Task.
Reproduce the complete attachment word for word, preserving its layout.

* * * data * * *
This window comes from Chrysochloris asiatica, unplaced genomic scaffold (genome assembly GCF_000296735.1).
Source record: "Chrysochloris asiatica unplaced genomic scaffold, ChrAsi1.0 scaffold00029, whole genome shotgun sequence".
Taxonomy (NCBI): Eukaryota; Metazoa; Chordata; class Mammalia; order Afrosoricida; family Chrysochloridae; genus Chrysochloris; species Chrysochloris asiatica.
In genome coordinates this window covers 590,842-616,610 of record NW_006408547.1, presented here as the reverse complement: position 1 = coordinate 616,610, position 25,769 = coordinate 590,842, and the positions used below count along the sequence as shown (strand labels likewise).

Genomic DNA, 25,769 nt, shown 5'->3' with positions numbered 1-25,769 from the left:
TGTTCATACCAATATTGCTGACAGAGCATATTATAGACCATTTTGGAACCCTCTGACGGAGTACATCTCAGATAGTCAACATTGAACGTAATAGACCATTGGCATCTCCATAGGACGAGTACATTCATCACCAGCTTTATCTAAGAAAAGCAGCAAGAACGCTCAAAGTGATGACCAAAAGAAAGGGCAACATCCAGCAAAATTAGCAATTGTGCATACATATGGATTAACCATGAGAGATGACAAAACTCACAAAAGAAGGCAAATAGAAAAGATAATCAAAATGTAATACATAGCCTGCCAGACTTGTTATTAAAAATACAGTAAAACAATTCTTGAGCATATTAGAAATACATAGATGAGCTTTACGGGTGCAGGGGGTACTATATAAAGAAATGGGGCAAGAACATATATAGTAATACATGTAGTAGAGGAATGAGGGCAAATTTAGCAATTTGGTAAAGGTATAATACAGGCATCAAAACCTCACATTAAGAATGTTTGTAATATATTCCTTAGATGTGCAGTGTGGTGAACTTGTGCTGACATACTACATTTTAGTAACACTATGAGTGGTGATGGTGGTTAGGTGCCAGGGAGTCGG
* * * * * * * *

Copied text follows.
This window comes from Chrysochloris asiatica, unplaced genomic scaffold (genome assembly GCF_000296735.1).
Source record: "Chrysochloris asiatica unplaced genomic scaffold, ChrAsi1.0 scaffold00029, whole genome shotgun sequence".
Taxonomy (NCBI): Eukaryota; Metazoa; Chordata; class Mammalia; order Afrosoricida; family Chrysochloridae; genus Chrysochloris; species Chrysochloris asiatica.
In genome coordinates this window covers 590,842-616,610 of record NW_006408547.1, presented here as the reverse complement: position 1 = coordinate 616,610, position 25,769 = coordinate 590,842, and the positions used below count along the sequence as shown (strand labels likewise).

Genomic DNA, 25,769 nt, shown 5'->3' with positions numbered 1-25,769 from the left:
TGTTCATACCAATATTGCTGACAGAGCATATTATAGACCATTTTGGAACCCTCTGACGGAGTACATCTCAGATAGTCAACATTGAACGTAATAGACCATTGGCATCTCCATAGGACGAGTACATTCATCACCAGCTTTATCTAAGAAAAGCAGCAAGAACGCTCAAAGTGATGACCAAAAGAAAGGGCAACATCCAGCAAAATTAGCAATTGTGCATACATATGGATTAACCATGAGAGATGACAAAACTCACAAAAGAAGGCAAATAGAAAAGATAATCAAAATGTAATACATAGCCTGCCAGACTTGTTATTAAAAATACAGTAAAACAATTCTTGAGCATATTAGAAATACATAGATGAGCTTTACGGGTGCAGGGGGTACTATATAAAGAAATGGGGCAAGAACATATATAGTAATACATGTAGTAGAGGAATGAGGGCAAATTTAGCAATTTGGTAAAGGTATAATACAGGCATCAAAACCTCACATTAAGAATGTTTGTAATATATTCCTTAGATGTGCAGTGTGGTGAACTTGTGCTGACATACTACATTTTAGTAACACTATGAGTGGTGATGGTGGTTAGGTGCCAGGGAGTCGG